SINGAPORE – Lewis Hamilton took another step closer towards winning his fourth Formula One world title when he took advantage of a dramatic crash at the start of the race that took out closest rival Sebastian Vettel to win the Singapore Grand Prix for the third time in his career.
Hamilton looked as though he needed a miracle to win in the Republic after he qualified for the race in fifth spot on Saturday night and Vettel, a four-time winner in Singapore, took pole.
Vettel’s hopes of vaulting back into the overall Formula One world championship lead were wrecked by a first corner collision on the opening lap of the Singapore Grand Prix on Sunday (Sept 17).
The German had started on pole position on a wet track but retired with a badly damaged car in an incident that also claimed Ferrari team mate Kimi Raikkonen and Red Bull's Max Verstappen.
Raikkonen ploughed into Red Bull's Max Verstappen on the first corner, taking both cars out of the race and also dealing a heavy hit to Fernando Alonso's McLaren.
Vettel, who had been looking to reclaim the world championship lead from Hamilton, spun further ahead and lost his front wing, a crash that also ended his race.
"I think there was damage on the car already and then it didn't matter, to be honest," the German told Britain's Channel 4 television. "The cooler was damaged, massively bent, so we lost water pressure and had to stop anyway.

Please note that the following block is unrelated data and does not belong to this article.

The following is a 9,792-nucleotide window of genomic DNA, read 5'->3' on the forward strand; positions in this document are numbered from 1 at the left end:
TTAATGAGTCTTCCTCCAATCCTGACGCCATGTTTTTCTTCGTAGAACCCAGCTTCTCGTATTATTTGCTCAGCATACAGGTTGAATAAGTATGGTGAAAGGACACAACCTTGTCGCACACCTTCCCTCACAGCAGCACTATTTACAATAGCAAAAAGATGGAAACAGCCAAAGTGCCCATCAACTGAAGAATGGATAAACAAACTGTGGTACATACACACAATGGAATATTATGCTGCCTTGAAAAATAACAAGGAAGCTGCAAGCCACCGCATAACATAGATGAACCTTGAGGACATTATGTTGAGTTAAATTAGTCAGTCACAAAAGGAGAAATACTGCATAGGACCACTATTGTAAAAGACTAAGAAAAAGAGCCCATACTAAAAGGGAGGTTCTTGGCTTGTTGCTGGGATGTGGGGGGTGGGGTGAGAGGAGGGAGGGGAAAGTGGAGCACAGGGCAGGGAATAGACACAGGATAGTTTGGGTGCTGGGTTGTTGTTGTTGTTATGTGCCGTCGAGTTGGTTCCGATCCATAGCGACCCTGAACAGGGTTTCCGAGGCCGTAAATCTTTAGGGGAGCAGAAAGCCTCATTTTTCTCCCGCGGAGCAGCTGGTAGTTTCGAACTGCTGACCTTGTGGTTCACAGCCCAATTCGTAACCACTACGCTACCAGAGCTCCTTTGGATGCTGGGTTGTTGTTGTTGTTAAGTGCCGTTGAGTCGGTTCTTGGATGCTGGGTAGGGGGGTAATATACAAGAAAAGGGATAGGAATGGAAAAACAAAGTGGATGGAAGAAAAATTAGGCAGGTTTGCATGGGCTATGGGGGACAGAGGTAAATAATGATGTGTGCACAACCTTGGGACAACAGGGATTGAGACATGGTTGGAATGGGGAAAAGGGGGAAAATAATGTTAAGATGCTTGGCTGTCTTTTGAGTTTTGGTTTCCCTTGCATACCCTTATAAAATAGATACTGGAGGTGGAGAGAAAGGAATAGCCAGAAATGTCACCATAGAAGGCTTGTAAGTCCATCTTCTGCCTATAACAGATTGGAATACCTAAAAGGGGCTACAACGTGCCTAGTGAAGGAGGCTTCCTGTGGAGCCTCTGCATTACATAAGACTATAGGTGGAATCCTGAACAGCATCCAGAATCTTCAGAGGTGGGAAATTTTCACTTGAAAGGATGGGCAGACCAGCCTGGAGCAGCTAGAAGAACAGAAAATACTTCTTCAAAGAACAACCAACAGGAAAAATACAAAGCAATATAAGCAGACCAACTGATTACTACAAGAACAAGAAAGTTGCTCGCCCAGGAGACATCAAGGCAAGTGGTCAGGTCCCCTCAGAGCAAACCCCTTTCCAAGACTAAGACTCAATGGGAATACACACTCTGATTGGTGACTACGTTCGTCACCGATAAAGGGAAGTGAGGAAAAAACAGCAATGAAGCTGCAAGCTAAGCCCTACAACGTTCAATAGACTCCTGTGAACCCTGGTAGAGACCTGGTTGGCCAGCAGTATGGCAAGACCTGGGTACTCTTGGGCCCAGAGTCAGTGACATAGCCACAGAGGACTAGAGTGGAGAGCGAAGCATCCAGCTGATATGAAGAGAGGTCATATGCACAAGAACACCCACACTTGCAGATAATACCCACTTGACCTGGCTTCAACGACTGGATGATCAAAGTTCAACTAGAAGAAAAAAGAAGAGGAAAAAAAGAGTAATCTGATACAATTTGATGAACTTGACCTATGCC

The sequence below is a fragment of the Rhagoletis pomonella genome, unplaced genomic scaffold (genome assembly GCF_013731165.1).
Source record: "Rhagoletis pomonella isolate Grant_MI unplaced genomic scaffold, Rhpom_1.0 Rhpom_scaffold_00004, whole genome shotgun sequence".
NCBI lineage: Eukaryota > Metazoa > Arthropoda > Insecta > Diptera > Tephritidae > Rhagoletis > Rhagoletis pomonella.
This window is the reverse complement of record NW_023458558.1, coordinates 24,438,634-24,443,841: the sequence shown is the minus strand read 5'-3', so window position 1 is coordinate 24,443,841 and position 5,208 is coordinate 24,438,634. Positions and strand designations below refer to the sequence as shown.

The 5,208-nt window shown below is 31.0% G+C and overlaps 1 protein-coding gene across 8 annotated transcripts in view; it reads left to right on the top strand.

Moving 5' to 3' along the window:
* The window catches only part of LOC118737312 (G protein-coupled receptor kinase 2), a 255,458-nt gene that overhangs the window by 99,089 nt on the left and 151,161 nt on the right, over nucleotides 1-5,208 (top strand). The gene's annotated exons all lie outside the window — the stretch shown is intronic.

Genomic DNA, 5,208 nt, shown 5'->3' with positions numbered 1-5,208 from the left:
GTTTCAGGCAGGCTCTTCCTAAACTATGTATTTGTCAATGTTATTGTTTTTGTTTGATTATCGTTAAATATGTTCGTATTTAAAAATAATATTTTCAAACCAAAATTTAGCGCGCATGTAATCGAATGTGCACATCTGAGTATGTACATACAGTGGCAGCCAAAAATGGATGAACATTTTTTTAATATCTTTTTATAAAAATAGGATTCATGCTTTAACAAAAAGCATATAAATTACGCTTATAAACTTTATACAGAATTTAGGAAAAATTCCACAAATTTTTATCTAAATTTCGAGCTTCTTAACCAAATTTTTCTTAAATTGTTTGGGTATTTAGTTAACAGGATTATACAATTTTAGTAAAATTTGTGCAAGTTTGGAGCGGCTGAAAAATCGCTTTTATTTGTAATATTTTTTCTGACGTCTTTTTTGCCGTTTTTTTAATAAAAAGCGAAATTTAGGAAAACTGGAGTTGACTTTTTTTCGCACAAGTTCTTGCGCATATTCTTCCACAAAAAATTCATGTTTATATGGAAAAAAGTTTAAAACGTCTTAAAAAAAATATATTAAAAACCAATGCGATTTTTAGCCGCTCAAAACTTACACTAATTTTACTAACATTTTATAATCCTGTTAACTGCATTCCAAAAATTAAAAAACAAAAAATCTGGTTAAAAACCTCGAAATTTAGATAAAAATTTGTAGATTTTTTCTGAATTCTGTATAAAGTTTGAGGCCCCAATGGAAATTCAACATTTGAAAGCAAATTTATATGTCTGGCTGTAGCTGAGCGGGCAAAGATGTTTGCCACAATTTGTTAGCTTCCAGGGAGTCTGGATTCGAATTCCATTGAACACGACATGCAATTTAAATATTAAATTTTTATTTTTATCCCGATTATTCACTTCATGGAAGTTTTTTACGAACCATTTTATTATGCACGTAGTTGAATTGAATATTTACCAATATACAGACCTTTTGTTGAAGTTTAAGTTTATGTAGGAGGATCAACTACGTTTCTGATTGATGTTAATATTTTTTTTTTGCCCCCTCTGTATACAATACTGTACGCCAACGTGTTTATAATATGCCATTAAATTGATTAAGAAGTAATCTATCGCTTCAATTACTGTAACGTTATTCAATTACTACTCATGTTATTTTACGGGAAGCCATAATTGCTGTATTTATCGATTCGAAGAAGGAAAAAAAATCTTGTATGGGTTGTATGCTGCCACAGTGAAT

"Nothing we can do now. For sure, it's bitter but it's done," added the four times Singapore GP winner whose retirement ended a run of 18 successive points finishes.
Hamilton avoided the trouble and progressed from fifth on the grid to first, ahead of Red Bull's Daniel Ricciardo, as the cars race finally restarted after a safety car.
McLaren's Fernando Alonso later had to retire as a result of that crash. Others drivers who had to retire from the race were Marcus Ericsson and Daniil Kvyat.
Red Bull team boss Christian Horner defended Verstappen, who had started on the front row with Raikkonen behind in fourth place. "He unfortunately ended up retiring as the result of somebody else's accident," he said.
"You saw Sebastian pull sharp left on him, he probably didn't know Kimi was to the left of him and he had absolutely nowhere to go and then got hit again unfortunately."
Hamilton had been braced for Vettel to take back the championship lead but could now come away with a 28-point cushion instead.
"This race is all about getting the car home in one piece," Hamilton's race engineer told him over the team radio. "I realise that," responded the driver.
The floodlit race has never been held in the wet, and Haas driver Romain Grosjean earlier expressed concerns about visibility through spray on the narrow street track.
"I've got no idea -– and that is the concern I've always had with this race," Romain Grosjean told Autosport.com earlier, when asked if it would be safe to race in the rain.